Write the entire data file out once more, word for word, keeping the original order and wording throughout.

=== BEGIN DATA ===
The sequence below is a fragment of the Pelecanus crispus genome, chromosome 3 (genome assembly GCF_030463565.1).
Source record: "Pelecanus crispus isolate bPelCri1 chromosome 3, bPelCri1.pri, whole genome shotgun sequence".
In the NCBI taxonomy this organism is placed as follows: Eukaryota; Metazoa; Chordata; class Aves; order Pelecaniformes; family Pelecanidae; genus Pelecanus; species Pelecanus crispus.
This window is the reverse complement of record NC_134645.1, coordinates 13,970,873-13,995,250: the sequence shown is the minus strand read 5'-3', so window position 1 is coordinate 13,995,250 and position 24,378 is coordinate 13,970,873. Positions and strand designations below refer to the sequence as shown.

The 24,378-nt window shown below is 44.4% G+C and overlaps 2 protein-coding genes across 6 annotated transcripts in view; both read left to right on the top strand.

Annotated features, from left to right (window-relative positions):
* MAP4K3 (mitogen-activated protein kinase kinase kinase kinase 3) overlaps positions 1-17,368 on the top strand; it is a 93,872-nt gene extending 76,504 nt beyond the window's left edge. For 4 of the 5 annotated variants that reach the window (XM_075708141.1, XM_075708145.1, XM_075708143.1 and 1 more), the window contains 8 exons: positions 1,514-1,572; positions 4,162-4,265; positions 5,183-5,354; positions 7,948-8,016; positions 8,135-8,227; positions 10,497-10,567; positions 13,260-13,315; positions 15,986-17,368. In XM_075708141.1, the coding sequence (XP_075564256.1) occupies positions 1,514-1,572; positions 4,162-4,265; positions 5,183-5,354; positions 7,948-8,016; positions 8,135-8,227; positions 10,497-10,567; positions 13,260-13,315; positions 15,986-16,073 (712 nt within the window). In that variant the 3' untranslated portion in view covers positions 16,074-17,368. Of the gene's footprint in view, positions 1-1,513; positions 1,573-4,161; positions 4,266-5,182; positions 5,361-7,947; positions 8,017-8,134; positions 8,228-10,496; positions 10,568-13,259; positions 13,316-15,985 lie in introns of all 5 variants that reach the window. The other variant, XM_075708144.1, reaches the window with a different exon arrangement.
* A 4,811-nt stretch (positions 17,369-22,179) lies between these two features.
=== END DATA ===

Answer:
The sequence below is a fragment of the Pelecanus crispus genome, chromosome 3 (genome assembly GCF_030463565.1).
Source record: "Pelecanus crispus isolate bPelCri1 chromosome 3, bPelCri1.pri, whole genome shotgun sequence".
In the NCBI taxonomy this organism is placed as follows: Eukaryota; Metazoa; Chordata; class Aves; order Pelecaniformes; family Pelecanidae; genus Pelecanus; species Pelecanus crispus.
This window is the reverse complement of record NC_134645.1, coordinates 13,970,873-13,995,250: the sequence shown is the minus strand read 5'-3', so window position 1 is coordinate 13,995,250 and position 24,378 is coordinate 13,970,873. Positions and strand designations below refer to the sequence as shown.

The 24,378-nt window shown below is 44.4% G+C and overlaps 2 protein-coding genes across 6 annotated transcripts in view; both read left to right on the top strand.

Annotated features, from left to right (window-relative positions):
* MAP4K3 (mitogen-activated protein kinase kinase kinase kinase 3) overlaps positions 1-17,368 on the top strand; it is a 93,872-nt gene extending 76,504 nt beyond the window's left edge. For 4 of the 5 annotated variants that reach the window (XM_075708141.1, XM_075708145.1, XM_075708143.1 and 1 more), the window contains 8 exons: positions 1,514-1,572; positions 4,162-4,265; positions 5,183-5,354; positions 7,948-8,016; positions 8,135-8,227; positions 10,497-10,567; positions 13,260-13,315; positions 15,986-17,368. In XM_075708141.1, the coding sequence (XP_075564256.1) occupies positions 1,514-1,572; positions 4,162-4,265; positions 5,183-5,354; positions 7,948-8,016; positions 8,135-8,227; positions 10,497-10,567; positions 13,260-13,315; positions 15,986-16,073 (712 nt within the window). In that variant the 3' untranslated portion in view covers positions 16,074-17,368. Of the gene's footprint in view, positions 1-1,513; positions 1,573-4,161; positions 4,266-5,182; positions 5,361-7,947; positions 8,017-8,134; positions 8,228-10,496; positions 10,568-13,259; positions 13,316-15,985 lie in introns of all 5 variants that reach the window. The other variant, XM_075708144.1, reaches the window with a different exon arrangement.
* A 4,811-nt stretch (positions 17,369-22,179) lies between these two features.